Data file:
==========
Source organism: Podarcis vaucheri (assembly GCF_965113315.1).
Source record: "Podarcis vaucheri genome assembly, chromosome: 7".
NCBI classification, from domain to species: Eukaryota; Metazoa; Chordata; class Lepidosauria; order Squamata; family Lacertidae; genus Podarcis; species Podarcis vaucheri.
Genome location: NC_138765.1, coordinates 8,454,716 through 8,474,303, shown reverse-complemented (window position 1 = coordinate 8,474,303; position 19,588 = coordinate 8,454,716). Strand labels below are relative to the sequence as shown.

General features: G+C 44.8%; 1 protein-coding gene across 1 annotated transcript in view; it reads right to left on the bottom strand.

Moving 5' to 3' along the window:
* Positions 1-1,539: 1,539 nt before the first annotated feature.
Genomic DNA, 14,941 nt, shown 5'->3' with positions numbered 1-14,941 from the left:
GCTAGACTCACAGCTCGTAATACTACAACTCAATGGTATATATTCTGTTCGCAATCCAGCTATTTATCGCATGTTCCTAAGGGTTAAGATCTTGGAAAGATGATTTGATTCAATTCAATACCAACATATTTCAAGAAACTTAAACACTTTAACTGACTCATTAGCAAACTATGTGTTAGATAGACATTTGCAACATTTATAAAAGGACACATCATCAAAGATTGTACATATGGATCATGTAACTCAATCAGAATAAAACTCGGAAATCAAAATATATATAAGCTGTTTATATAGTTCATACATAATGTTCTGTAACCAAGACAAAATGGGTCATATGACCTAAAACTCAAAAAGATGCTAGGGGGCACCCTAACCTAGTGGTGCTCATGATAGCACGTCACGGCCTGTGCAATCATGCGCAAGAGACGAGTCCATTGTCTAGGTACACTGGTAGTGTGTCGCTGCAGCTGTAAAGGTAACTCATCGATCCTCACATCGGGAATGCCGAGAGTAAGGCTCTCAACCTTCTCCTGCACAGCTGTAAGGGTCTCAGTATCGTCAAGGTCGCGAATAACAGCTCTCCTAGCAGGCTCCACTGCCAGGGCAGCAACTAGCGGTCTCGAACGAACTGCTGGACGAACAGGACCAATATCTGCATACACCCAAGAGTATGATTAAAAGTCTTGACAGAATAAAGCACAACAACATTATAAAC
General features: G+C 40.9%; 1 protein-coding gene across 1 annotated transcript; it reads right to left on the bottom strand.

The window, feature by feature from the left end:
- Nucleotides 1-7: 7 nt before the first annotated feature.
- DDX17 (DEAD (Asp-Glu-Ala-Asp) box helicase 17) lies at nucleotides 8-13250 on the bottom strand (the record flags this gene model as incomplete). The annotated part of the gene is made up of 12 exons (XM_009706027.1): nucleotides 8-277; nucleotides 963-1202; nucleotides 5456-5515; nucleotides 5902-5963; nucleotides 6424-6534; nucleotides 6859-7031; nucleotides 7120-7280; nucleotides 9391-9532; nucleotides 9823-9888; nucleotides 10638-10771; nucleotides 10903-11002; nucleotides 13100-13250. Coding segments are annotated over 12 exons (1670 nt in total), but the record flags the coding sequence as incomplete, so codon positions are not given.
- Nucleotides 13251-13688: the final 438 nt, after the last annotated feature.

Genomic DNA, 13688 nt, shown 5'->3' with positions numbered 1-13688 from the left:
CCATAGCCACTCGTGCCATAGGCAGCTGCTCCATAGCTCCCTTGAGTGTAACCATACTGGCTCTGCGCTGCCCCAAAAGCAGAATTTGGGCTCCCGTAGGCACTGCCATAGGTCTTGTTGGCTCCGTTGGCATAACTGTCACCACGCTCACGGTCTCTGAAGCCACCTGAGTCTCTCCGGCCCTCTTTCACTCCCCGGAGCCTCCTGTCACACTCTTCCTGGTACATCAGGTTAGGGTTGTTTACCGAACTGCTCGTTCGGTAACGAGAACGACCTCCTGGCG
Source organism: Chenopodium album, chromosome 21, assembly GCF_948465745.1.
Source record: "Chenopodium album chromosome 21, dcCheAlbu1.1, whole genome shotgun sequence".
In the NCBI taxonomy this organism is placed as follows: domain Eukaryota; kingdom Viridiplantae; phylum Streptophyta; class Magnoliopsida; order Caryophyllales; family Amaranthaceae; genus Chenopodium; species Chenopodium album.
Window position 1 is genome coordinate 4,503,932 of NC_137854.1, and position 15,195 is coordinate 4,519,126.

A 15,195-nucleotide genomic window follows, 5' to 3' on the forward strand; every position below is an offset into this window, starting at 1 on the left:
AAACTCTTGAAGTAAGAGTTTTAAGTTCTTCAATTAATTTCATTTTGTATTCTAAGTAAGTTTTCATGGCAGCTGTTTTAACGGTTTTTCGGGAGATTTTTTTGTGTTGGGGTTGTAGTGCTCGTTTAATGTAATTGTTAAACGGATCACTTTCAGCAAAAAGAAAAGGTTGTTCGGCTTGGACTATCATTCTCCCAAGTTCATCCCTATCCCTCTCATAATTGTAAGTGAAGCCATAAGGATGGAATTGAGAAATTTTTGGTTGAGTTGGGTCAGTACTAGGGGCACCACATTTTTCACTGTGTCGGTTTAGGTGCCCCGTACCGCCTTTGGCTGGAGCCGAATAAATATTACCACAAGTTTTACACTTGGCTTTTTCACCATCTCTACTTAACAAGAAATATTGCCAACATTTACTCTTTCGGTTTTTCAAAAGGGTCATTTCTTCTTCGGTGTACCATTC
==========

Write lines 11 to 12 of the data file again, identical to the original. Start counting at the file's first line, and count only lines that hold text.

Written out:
The window, feature by feature from the left end:
- Nucleotides 1-7: 7 nt before the first annotated feature.